The High Court has dismissed appeals by Mr Ian Norris against an order for his extradition to the United States to face charges of conspiracy to fix prices and obstruction of the course of justice. The Court has found that dishonest price-fixing is capable of amounting to the English common law offence of conspiracy to defraud and so is an extradition offence. Further, it found that it is not relevant to this conclusion that the US price-fixing offence (under the Sherman Act) does not contain an equivalent requirement of dishonesty.
The US is seeking extradition of Ian Norris, who was until his retirement in October 2002 the Chief Executive of the Morgan Crucible engineering group. A federal grand jury filed indictments against Mr Norris in September and October 2003 alleging that he: engaged, between 1989 and 2000 in a conspiracy to fix, maintain and co-ordinate the price for the supply of carbon (by charging prices at certain levels, otherwise increasing or maintaining prices, submitting collusive, uncompetitive and rigged bids, or refraining from submitting bids), contrary to section 1 of the Sherman Act 1890.
The extradition is being sought in accordance with the Extradition Act 2003. A new US/UK extradition treaty was signed by the UK and US governments in March 2003 (the 2003 Treaty), although it has not yet been ratified by the US. The 2003 Treaty is intended to replace an earlier 1972 Treaty on extradition between the US and the UK.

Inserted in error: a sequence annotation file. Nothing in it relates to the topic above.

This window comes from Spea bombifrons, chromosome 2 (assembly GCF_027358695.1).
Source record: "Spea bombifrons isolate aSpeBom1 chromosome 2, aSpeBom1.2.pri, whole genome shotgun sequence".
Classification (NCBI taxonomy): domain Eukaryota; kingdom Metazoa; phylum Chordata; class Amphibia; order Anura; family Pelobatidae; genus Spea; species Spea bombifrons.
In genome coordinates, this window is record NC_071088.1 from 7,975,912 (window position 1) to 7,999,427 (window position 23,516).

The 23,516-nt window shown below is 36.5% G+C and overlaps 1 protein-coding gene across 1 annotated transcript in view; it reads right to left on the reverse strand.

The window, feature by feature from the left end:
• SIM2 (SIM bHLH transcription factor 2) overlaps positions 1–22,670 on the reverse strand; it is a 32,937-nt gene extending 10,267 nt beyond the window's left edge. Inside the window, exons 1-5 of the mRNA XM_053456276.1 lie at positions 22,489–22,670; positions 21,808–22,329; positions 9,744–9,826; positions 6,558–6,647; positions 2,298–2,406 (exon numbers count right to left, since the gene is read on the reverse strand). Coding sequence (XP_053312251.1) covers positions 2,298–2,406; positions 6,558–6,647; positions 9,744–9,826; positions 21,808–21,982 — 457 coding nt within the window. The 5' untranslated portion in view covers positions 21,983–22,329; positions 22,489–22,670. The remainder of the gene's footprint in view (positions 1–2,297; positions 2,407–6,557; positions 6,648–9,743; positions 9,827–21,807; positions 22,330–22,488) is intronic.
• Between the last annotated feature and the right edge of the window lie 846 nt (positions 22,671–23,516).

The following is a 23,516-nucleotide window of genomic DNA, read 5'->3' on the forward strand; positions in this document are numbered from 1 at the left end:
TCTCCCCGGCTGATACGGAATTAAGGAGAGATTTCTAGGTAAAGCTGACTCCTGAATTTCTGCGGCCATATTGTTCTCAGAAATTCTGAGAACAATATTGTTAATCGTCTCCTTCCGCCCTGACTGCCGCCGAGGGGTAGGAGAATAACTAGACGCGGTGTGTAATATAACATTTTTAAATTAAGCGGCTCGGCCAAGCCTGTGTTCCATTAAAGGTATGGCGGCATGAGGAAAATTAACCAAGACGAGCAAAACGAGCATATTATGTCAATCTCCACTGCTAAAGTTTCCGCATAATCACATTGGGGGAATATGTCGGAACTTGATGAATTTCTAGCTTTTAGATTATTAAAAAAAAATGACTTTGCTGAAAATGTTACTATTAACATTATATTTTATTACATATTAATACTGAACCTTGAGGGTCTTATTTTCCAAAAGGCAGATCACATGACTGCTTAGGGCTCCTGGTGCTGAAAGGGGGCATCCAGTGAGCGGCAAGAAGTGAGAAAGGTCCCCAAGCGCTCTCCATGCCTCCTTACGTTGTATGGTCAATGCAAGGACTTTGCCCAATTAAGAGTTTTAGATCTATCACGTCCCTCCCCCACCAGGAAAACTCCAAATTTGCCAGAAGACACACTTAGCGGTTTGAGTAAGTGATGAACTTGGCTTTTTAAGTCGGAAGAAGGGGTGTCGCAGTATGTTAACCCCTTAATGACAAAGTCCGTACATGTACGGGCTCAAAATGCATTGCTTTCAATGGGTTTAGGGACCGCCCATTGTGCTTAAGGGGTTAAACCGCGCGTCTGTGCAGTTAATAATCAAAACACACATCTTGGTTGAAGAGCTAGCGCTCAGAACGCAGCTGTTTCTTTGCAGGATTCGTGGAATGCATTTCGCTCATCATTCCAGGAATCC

The Court concluded that the common law offence of conspiracy to defraud extends to cover an agreement dishonestly to price-fix so as to cause prejudice to others.
It was argued that this would not cover "price-fixing made secret only because it was not registered under requirements of statutory competition law at the material time". However, the Court held that Mr Norris was not charged with price-fixing of that kind. Rather, he was charged with Sherman Act price-fixing (a conspiracy in restraint of trade), with the added elements of an intention financially to prejudice customers by dishonestly deceiving them, by virtue of a secret arrangement, into paying higher prices than they would otherwise have paid. The Court concluded that such conduct is capable of being regarded as dishonest, and that its perpetrators would realise its dishonesty.
The Court also rejected submissions that legislative provisions (both before and after the Enterprise Act) precluded price-fixing from being regarded as conspiracy to defraud, in the absence of positive acts of deceit or other additional elements. It held that: the requirement to register certain anti-competitive agreements under the Restrictive Trade Practices Act 1956 and the Restrictive Trade Practices Act 1976 did not constitute a bar on criminal proceedings for conspiracy to defraud or imply that something more than secrecy was required for a price-fixing agreement to become vulnerable to criminal fraud proceedings. While the Acts made it clear that they did not themselves create such a criminal offence, there was no limitation on or restriction of the use of the common law offence.
The criminal cartel offence introduced under the Enterprise Act is, in effect, a statutory criminal conspiracy to defraud, which, although corresponding to the common law conspiracy to defraud, is highly specific as to subject matter, who can be prosecuted and its penalty. Mr. Norris is seeking leave to appeal to the House of Lords.